It could be sad to say the one thing I got out of High School Sociology is Magic Time by Mark Scott Zicree. But then, it probably says more about me than I should probably admit. I had just transferred schools, and was going through a rough time. My teacher knew I liked fantasy, so she had her husband loan me the book.
I was a drowning man and Magic Time was a lifeline (or it would probably be more accurate to say that I drowned myself in Magic time.) There are fewer things that get my literary motor running than pure fantasy and post/apocalyptic thrillers, and combining them is the mana to my eyes.
Magic Time is a book about a magical apocalypse, in the simplest of terms. But even that doesn't do it enough credit. And credit is well due. The story is told from the perspective of several different people, ranging from different parts of the country, creating a type of hodge-podge that I would normally frown upon if it didn't mix so well.
Basically, a military/scientific program in the mid-west has been doing SOMETHING, and it all culminates in a disaster that destroys all things scientific, even down to the basic molecular level. Planes fall out of the sky, their technology no longer working. Electricity no longer works. Cars stall on the roads and refuse to turn back on. Even fire loses its potency. And that's the least of it as people begin to change.
Peoples baser instincts begin to change them into otherworldly creatures, magic becomes a very real thing, and heroes are called. It's all the stuff of fantasy coming into the real world, and the disastrous nature of it mixes with the wonder of a real world of dragons and fairies so well.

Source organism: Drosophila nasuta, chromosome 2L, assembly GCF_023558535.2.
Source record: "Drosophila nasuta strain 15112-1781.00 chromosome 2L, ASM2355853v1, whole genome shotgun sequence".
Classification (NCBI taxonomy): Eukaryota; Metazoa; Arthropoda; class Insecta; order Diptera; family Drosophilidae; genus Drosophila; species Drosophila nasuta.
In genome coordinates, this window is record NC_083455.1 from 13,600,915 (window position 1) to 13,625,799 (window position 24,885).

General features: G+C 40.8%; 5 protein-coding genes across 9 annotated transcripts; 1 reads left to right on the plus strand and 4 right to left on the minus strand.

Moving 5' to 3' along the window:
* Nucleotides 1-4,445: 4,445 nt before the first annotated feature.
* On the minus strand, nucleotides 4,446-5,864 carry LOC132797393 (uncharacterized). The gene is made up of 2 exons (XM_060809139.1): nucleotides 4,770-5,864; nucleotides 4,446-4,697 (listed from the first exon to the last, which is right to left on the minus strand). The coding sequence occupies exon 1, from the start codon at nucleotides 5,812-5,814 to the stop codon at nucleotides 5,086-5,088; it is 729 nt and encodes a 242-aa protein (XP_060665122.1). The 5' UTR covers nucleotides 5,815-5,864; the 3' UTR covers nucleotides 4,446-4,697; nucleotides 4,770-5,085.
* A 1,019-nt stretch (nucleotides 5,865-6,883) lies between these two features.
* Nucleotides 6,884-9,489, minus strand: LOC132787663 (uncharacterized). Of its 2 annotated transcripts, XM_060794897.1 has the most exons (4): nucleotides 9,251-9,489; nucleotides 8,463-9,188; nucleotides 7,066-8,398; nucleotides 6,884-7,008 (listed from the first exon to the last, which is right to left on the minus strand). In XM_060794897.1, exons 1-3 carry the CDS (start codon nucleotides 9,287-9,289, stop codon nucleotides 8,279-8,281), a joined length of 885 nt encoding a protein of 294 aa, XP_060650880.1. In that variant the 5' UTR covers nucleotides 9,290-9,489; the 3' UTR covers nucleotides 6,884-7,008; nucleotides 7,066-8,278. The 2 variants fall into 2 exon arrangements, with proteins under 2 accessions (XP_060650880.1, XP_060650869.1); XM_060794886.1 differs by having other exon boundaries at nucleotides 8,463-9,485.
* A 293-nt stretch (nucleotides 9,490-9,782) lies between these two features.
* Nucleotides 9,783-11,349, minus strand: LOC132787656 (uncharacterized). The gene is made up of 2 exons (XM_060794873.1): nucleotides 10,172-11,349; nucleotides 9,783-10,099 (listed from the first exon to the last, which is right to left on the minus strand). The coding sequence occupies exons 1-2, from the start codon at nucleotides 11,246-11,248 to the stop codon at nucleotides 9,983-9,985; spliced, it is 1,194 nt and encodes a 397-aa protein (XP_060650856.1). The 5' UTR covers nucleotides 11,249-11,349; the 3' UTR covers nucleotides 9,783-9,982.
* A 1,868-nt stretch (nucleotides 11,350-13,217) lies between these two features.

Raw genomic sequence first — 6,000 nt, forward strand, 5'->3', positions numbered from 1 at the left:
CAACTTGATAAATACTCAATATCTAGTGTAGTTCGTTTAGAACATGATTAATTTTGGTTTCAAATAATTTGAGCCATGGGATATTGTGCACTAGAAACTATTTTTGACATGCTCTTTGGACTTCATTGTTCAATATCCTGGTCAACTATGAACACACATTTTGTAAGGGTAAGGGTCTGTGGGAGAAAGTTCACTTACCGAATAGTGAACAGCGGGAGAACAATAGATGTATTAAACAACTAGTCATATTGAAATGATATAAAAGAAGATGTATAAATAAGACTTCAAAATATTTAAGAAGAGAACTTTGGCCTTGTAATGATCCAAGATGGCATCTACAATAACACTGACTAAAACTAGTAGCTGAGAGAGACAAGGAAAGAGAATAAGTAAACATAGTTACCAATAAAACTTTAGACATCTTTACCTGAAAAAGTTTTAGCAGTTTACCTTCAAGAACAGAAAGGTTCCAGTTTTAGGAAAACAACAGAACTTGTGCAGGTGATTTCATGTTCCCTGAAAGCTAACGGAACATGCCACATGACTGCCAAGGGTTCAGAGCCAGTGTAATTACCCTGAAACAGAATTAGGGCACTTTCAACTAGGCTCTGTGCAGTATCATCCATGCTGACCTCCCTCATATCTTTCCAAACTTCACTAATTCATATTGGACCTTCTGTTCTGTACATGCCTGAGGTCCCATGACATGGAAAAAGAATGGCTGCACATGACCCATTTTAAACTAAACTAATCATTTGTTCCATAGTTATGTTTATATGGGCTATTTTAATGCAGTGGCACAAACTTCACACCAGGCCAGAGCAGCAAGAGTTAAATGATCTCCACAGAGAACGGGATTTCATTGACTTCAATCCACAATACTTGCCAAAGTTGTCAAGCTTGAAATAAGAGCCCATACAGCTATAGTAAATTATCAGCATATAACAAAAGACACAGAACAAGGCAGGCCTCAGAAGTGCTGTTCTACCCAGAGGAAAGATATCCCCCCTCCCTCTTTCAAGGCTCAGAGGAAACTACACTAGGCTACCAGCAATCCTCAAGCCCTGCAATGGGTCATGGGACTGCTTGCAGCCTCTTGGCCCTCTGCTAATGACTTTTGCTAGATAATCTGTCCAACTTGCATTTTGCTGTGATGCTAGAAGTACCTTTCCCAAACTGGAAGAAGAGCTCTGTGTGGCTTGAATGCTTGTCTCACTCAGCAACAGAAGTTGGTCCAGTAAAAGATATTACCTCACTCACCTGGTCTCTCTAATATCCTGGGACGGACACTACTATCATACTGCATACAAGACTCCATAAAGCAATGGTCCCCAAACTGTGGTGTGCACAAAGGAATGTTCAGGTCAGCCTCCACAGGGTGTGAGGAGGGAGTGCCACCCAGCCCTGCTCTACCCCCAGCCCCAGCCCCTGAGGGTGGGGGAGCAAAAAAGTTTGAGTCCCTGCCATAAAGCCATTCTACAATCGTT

Now, I know, I normally have a hard line against multiple perspectives, especially when they are in different states, but this is the difference. In Magic Times, the different perspectives (sometimes as brief as maybe two chapters altogether per person) gives a very distinct viewpoint to what is happening in this changing world. They are never given enough time to become sympathetic characters, but are merely there to give a better viewpoint to the main characters.
My favorite was the psychiatrist of the main antagonist who was so greedy and self-serving in the beginning, treating him while he contemplates a trip with his family, and later gets a view of his client after he begins to change.
I could talk about Magic Time forever, because the copy I have is yellow with age and worn with use, I read it so often. What could be more exciting than finding out that the world has changed and you are better for it? Or watching a man change into a draconian figure, complete with wings, right before your eyes.
I will go on a negative rant of my least favorite things in trilogies, because technically, that's what Magic Time is. I hate the formula most people have for a trilogy: The first one ends where it should, the second one pics up where the first one could have ended and ends with a blatant cliffhanger, and the third one ends with the possibility of a new one at some point. Magic Time does exactly that. It gets old, and writers aren't as clever as they might think they are for doing it that way.